Hamilton said "all communities divide themselves into the few and the many. Therefore he advocated a permanent senate which would be able to "check the imprudence of democracy." Such an aristocratic body will keep down the turbulence of democracy." This dread of the consequences of popular government was shared to a greater or less extent by nearly all the members of that Convention.

And now perhaps you guess why the hot, intrepid blood inherited from the roving sires of his Somersetshire mother remained cool amidst all this frenzied fanatical heat of rebellion; why the turbulent spirit which had forced him once from the sedate academical bonds his father would have imposed upon him, should now remain quiet in the very midst of turbulence.

It is obvious that so much liberty of form and of fact, added to the stormy character by which its citizens were distinguished, would be most offensive in the eyes of Charles, and that the delinquencies of the little commonwealth would be represented in the most glaring colors by all those quiet souls, who preferred the tranquillity of despotism to the turbulence of freedom.

The long-seeing sagacity of our fathers enables us to know equally well where we are, when we hear the voices of tumultuary assemblies, and see the turbulence created by numbers meeting and acting without the restraints of law; and has most wisely provided constitutional means of escape and security.

The population of the town is about eleven or twelve thousand, a quarter of them Mussulmans, and the rest Christians of various sects, including two or three hundred Protestants. The people used to have rather a bad reputation for turbulence; but we see no signs of it, either in the appearance of the city or in the demeanour of the inhabitants.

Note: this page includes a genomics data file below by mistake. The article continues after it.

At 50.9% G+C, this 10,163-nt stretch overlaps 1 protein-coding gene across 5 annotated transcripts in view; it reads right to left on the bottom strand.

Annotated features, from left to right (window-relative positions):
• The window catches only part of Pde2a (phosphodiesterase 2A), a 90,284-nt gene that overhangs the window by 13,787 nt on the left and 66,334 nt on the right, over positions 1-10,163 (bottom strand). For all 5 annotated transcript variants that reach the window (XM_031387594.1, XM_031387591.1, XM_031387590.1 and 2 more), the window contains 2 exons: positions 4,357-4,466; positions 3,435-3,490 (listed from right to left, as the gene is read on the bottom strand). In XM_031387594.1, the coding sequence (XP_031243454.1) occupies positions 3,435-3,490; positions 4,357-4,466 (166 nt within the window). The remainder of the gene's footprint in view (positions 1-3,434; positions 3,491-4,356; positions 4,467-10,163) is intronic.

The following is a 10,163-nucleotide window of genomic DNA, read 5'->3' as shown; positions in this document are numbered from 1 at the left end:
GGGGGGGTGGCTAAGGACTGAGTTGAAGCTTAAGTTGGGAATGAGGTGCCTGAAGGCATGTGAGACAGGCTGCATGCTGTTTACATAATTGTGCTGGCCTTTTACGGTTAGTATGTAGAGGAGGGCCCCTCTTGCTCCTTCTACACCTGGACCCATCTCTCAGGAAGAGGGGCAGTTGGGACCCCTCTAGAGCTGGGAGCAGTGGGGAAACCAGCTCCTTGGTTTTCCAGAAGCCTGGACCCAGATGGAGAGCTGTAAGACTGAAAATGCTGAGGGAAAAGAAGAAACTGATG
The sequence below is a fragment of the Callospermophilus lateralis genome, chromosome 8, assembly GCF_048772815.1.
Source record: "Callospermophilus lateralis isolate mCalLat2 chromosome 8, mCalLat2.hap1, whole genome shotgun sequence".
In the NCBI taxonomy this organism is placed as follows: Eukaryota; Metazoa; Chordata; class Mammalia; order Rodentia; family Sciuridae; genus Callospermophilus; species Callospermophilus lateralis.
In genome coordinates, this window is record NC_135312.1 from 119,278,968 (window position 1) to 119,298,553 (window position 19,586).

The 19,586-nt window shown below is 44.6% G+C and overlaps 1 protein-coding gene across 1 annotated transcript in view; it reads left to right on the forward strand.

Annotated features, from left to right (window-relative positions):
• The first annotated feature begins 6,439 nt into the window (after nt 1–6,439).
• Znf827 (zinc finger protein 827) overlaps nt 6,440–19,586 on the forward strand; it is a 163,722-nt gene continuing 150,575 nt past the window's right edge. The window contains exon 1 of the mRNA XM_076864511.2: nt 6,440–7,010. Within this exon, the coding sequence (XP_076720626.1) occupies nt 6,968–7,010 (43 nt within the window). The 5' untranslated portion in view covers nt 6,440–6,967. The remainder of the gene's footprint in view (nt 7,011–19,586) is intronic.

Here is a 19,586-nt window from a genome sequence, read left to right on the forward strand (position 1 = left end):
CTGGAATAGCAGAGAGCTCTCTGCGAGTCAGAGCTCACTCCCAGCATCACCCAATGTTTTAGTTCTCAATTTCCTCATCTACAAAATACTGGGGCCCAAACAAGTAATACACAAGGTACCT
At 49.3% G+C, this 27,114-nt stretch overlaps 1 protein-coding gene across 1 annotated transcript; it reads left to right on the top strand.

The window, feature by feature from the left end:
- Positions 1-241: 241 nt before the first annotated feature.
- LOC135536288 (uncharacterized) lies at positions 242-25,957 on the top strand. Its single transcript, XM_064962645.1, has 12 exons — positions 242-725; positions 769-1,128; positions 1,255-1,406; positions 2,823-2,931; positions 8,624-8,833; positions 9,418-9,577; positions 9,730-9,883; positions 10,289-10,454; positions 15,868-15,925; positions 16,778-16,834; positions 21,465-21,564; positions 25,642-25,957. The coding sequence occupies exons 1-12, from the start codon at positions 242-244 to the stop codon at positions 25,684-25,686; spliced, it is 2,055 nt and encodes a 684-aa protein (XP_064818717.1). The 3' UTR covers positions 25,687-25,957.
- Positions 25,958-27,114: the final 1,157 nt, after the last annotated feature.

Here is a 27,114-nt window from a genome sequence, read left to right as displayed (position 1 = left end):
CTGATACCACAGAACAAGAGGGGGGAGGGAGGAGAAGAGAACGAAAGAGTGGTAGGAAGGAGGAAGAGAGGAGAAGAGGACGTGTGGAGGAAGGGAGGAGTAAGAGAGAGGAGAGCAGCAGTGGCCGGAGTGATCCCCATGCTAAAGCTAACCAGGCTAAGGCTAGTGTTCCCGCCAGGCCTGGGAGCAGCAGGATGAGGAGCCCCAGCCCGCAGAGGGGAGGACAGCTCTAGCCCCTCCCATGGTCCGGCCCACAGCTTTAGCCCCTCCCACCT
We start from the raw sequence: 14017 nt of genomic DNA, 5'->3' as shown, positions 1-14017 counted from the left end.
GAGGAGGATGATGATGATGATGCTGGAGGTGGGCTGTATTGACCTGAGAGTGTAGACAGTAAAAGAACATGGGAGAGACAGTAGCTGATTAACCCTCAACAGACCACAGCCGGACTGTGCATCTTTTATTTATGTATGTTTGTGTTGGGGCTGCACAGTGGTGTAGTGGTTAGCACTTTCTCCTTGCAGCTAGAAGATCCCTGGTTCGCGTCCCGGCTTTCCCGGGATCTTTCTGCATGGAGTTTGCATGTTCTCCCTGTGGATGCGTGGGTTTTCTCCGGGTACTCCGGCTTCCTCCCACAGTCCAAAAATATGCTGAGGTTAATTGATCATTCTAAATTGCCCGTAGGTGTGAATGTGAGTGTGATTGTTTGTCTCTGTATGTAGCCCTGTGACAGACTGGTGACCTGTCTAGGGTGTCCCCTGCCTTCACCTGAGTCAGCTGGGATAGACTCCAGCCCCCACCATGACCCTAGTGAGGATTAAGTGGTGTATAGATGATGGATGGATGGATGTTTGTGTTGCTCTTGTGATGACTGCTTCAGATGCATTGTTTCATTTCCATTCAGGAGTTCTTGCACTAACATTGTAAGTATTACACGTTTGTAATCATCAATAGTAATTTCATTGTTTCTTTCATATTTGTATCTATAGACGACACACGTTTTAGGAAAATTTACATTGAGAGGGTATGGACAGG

Ministers of France who had read a little history, were terribly afraid that out of the soul of Paris would come turbulence and mob-passion, crises de nerfs, rioting, political strife, and panics.

We must seek the fuse that touched off this hideous turbulence. Alarums And Excursions By Night. We are going into a lady's bedroom, but I promise you the thing shall be nicely done: there shall not be a blush. It was midnight when Bill Wyvern projected the scheme whose execution we have followed through sweetness to disaster. Two hours earlier the Marrapit household had sought its beds.

Looking at it more intently, he saw a black object turning in the water like a porpoise, and then the unmistakable uplifting of a black arm in an unskillful swimmer's overhand stroke. It was a struggling man. But it was quickly evident that the current was too strong and the turbulence of the shallow water too great for his efforts.

Her movement was slow, but it had a majesty in it, that set at naught the turbulence of the elements. Bluewater had paced to and fro in his cabin no less than six times, with his head drooping, in a thoughtful attitude, ere his attention was called to any external object. "Do you wish my presence, Admiral Bluewater?" the signal-officer at length inquired. "I ask your pardon, Mr.

He noted the turbulence of Rome and Florence, saw behind the gay-tinted arras of the Renaissance the sinister figures of its supermen and criminals. He never married. When Tommaso Soderini begged him to take a wife, he responded: "The other night I dreamed I was married. I awoke in such horror and chagrin that I could not fall asleep again. I arose and wandered about Florence like one possessed."